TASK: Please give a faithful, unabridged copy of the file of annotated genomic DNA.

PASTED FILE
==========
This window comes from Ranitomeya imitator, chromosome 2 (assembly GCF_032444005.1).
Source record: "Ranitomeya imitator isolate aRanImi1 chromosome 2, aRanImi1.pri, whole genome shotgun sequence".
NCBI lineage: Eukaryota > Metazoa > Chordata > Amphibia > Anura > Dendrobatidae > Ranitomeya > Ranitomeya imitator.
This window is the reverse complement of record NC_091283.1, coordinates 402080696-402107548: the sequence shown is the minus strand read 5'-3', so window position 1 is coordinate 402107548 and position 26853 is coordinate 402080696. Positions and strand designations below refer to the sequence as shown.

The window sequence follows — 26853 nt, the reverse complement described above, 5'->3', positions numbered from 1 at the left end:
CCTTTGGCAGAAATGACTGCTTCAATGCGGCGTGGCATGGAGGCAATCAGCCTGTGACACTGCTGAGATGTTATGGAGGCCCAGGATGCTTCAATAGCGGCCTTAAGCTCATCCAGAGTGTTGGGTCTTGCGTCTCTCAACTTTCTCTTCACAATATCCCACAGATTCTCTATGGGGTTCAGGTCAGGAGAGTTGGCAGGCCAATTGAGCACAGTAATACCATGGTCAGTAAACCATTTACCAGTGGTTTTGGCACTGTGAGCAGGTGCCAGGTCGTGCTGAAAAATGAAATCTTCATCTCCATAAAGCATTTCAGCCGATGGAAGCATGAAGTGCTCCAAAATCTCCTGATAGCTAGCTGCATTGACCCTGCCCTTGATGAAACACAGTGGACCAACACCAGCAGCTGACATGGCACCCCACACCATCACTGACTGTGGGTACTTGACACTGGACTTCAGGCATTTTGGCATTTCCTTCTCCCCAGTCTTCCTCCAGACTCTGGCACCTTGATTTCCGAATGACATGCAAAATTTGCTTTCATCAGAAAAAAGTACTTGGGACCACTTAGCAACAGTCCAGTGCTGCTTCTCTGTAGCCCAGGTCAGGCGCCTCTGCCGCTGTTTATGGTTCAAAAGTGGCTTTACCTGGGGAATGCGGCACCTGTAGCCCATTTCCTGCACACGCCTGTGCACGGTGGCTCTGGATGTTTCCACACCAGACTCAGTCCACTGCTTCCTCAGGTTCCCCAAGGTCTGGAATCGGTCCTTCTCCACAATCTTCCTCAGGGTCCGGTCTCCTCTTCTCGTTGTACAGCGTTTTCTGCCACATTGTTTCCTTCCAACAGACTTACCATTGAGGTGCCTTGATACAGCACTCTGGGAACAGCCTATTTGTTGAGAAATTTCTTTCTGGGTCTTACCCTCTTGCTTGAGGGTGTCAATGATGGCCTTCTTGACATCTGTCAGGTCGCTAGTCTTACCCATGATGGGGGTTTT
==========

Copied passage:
This window comes from Ranitomeya imitator, chromosome 2 (assembly GCF_032444005.1).
Source record: "Ranitomeya imitator isolate aRanImi1 chromosome 2, aRanImi1.pri, whole genome shotgun sequence".
NCBI lineage: Eukaryota > Metazoa > Chordata > Amphibia > Anura > Dendrobatidae > Ranitomeya > Ranitomeya imitator.
This window is the reverse complement of record NC_091283.1, coordinates 402080696-402107548: the sequence shown is the minus strand read 5'-3', so window position 1 is coordinate 402107548 and position 26853 is coordinate 402080696. Positions and strand designations below refer to the sequence as shown.

The window sequence follows — 26853 nt, the reverse complement described above, 5'->3', positions numbered from 1 at the left end:
CCTTTGGCAGAAATGACTGCTTCAATGCGGCGTGGCATGGAGGCAATCAGCCTGTGACACTGCTGAGATGTTATGGAGGCCCAGGATGCTTCAATAGCGGCCTTAAGCTCATCCAGAGTGTTGGGTCTTGCGTCTCTCAACTTTCTCTTCACAATATCCCACAGATTCTCTATGGGGTTCAGGTCAGGAGAGTTGGCAGGCCAATTGAGCACAGTAATACCATGGTCAGTAAACCATTTACCAGTGGTTTTGGCACTGTGAGCAGGTGCCAGGTCGTGCTGAAAAATGAAATCTTCATCTCCATAAAGCATTTCAGCCGATGGAAGCATGAAGTGCTCCAAAATCTCCTGATAGCTAGCTGCATTGACCCTGCCCTTGATGAAACACAGTGGACCAACACCAGCAGCTGACATGGCACCCCACACCATCACTGACTGTGGGTACTTGACACTGGACTTCAGGCATTTTGGCATTTCCTTCTCCCCAGTCTTCCTCCAGACTCTGGCACCTTGATTTCCGAATGACATGCAAAATTTGCTTTCATCAGAAAAAAGTACTTGGGACCACTTAGCAACAGTCCAGTGCTGCTTCTCTGTAGCCCAGGTCAGGCGCCTCTGCCGCTGTTTATGGTTCAAAAGTGGCTTTACCTGGGGAATGCGGCACCTGTAGCCCATTTCCTGCACACGCCTGTGCACGGTGGCTCTGGATGTTTCCACACCAGACTCAGTCCACTGCTTCCTCAGGTTCCCCAAGGTCTGGAATCGGTCCTTCTCCACAATCTTCCTCAGGGTCCGGTCTCCTCTTCTCGTTGTACAGCGTTTTCTGCCACATTGTTTCCTTCCAACAGACTTACCATTGAGGTGCCTTGATACAGCACTCTGGGAACAGCCTATTTGTTGAGAAATTTCTTTCTGGGTCTTACCCTCTTGCTTGAGGGTGTCAATGATGGCCTTCTTGACATCTGTCAGGTCGCTAGTCTTACCCATGATGGGGGTTTT